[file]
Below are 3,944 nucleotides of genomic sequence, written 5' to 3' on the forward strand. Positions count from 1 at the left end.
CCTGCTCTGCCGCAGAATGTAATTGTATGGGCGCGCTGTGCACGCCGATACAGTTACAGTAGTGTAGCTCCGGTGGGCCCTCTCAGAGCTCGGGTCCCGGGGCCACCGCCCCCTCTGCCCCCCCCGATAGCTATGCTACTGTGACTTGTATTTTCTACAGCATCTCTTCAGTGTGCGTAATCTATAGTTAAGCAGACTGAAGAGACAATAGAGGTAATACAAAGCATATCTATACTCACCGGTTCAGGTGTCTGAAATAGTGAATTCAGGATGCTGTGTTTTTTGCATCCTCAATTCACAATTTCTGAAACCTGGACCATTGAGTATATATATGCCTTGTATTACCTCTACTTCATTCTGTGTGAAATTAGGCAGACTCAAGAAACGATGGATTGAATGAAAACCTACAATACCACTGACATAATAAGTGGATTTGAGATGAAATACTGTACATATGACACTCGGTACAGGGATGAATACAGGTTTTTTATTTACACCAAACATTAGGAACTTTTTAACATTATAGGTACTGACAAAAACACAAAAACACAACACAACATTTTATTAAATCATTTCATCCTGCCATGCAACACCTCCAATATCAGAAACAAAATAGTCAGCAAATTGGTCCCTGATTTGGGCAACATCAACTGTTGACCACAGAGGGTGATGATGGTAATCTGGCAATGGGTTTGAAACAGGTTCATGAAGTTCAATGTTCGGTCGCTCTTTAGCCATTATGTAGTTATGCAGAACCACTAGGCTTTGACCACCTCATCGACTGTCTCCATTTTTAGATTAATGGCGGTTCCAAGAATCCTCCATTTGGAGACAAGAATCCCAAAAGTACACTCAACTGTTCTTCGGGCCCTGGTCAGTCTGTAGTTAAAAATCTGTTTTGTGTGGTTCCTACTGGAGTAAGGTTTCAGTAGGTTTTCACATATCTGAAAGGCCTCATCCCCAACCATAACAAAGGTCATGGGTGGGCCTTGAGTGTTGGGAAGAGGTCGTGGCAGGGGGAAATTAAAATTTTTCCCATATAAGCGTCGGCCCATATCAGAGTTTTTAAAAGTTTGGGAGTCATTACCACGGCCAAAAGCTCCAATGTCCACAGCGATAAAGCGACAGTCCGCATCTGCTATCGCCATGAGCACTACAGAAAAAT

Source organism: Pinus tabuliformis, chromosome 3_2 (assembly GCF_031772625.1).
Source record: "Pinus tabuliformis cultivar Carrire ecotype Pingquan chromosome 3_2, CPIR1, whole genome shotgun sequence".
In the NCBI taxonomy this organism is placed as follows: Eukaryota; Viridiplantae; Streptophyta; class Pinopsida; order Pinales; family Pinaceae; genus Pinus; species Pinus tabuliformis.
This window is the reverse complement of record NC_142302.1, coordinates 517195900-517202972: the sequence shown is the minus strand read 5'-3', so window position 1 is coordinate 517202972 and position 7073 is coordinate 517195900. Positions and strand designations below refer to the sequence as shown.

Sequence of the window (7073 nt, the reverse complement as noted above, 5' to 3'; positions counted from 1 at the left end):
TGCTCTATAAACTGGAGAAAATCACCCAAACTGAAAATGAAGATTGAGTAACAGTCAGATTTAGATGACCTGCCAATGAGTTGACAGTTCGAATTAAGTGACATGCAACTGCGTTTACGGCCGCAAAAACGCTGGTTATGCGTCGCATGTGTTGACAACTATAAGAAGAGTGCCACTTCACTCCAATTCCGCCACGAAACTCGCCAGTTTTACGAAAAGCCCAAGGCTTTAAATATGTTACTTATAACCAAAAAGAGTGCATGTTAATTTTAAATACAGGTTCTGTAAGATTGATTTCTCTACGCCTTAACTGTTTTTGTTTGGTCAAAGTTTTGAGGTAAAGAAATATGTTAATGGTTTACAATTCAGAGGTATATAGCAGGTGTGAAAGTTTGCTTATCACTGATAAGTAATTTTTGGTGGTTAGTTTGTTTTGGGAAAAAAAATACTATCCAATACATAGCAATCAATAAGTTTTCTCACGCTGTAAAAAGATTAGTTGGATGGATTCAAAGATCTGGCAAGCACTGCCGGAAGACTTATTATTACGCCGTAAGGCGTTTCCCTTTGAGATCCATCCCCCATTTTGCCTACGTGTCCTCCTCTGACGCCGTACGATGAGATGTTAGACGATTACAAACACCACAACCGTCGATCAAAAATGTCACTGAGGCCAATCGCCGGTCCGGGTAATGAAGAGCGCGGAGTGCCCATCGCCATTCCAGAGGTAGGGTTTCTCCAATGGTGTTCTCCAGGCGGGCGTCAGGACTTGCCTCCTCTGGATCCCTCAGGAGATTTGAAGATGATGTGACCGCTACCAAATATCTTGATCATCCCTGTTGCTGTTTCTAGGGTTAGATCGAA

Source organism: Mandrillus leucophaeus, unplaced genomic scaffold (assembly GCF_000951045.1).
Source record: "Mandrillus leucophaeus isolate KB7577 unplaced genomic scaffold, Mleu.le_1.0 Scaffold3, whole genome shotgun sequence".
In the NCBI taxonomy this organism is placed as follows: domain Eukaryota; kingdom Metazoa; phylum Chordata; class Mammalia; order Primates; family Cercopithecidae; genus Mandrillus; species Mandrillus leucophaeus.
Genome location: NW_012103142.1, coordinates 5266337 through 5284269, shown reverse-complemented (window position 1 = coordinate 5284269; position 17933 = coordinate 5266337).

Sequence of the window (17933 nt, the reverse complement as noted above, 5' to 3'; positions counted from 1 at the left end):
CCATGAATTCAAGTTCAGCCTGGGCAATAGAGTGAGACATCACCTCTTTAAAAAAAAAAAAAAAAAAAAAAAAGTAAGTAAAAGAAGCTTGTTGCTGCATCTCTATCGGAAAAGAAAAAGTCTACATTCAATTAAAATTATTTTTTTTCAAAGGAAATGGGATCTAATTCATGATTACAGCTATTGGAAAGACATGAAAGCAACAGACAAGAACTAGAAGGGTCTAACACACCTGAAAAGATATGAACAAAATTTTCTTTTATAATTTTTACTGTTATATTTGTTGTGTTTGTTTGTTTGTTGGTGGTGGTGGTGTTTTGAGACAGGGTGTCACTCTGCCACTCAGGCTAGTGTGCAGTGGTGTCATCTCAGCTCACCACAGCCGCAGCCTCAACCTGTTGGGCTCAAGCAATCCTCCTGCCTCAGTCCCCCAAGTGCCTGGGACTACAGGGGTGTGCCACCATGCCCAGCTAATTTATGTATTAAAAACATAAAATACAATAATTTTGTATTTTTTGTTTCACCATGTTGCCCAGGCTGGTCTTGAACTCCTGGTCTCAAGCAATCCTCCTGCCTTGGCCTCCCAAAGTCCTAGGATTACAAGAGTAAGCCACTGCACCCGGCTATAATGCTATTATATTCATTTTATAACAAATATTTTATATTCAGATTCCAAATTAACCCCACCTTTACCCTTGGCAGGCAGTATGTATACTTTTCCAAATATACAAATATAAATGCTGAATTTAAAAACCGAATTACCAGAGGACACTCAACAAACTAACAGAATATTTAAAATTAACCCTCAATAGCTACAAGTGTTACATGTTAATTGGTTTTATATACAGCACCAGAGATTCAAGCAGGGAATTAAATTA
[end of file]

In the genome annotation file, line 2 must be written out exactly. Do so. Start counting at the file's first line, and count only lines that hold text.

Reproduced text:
CCTGCTCTGCCGCAGAATGTAATTGTATGGGCGCGCTGTGCACGCCGATACAGTTACAGTAGTGTAGCTCCGGTGGGCCCTCTCAGAGCTCGGGTCCCGGGGCCACCGCCCCCTCTGCCCCCCCCGATAGCTATGCTACTGTGACTTGTATTTTCTACAGCATCTCTTCAGTGTGCGTAATCTATAGTTAAGCAGACTGAAGAGACAATAGAGGTAATACAAAGCATATCTATACTCACCGGTTCAGGTGTCTGAAATAGTGAATTCAGGATGCTGTGTTTTTTGCATCCTCAATTCACAATTTCTGAAACCTGGACCATTGAGTATATATATGCCTTGTATTACCTCTACTTCATTCTGTGTGAAATTAGGCAGACTCAAGAAACGATGGATTGAATGAAAACCTACAATACCACTGACATAATAAGTGGATTTGAGATGAAATACTGTACATATGACACTCGGTACAGGGATGAATACAGGTTTTTTATTTACACCAAACATTAGGAACTTTTTAACATTATAGGTACTGACAAAAACACAAAAACACAACACAACATTTTATTAAATCATTTCATCCTGCCATGCAACACCTCCAATATCAGAAACAAAATAGTCAGCAAATTGGTCCCTGATTTGGGCAACATCAACTGTTGACCACAGAGGGTGATGATGGTAATCTGGCAATGGGTTTGAAACAGGTTCATGAAGTTCAATGTTCGGTCGCTCTTTAGCCATTATGTAGTTATGCAGAACCACTAGGCTTTGACCACCTCATCGACTGTCTCCATTTTTAGATTAATGGCGGTTCCAAGAATCCTCCATTTGGAGACAAGAATCCCAAAAGTACACTCAACTGTTCTTCGGGCCCTGGTCAGTCTGTAGTTAAAAATCTGTTTTGTGTGGTTCCTACTGGAGTAAGGTTTCAGTAGGTTTTCACATATCTGAAAGGCCTCATCCCCAACCATAACAAAGGTCATGGGTGGGCCTTGAGTGTTGGGAAGAGGTCGTGGCAGGGGGAAATTAAAATTTTTCCCATATAAGCGTCGGCCCATATCAGAGTTTTTAAAAGTTTGGGAGTCATTACCACGGCCAAAAGCTCCAATGTCCACAGCGATAAAGCGACAGTCCGCATCTGCTATCGCCATGAGCACTACAGAAAAAT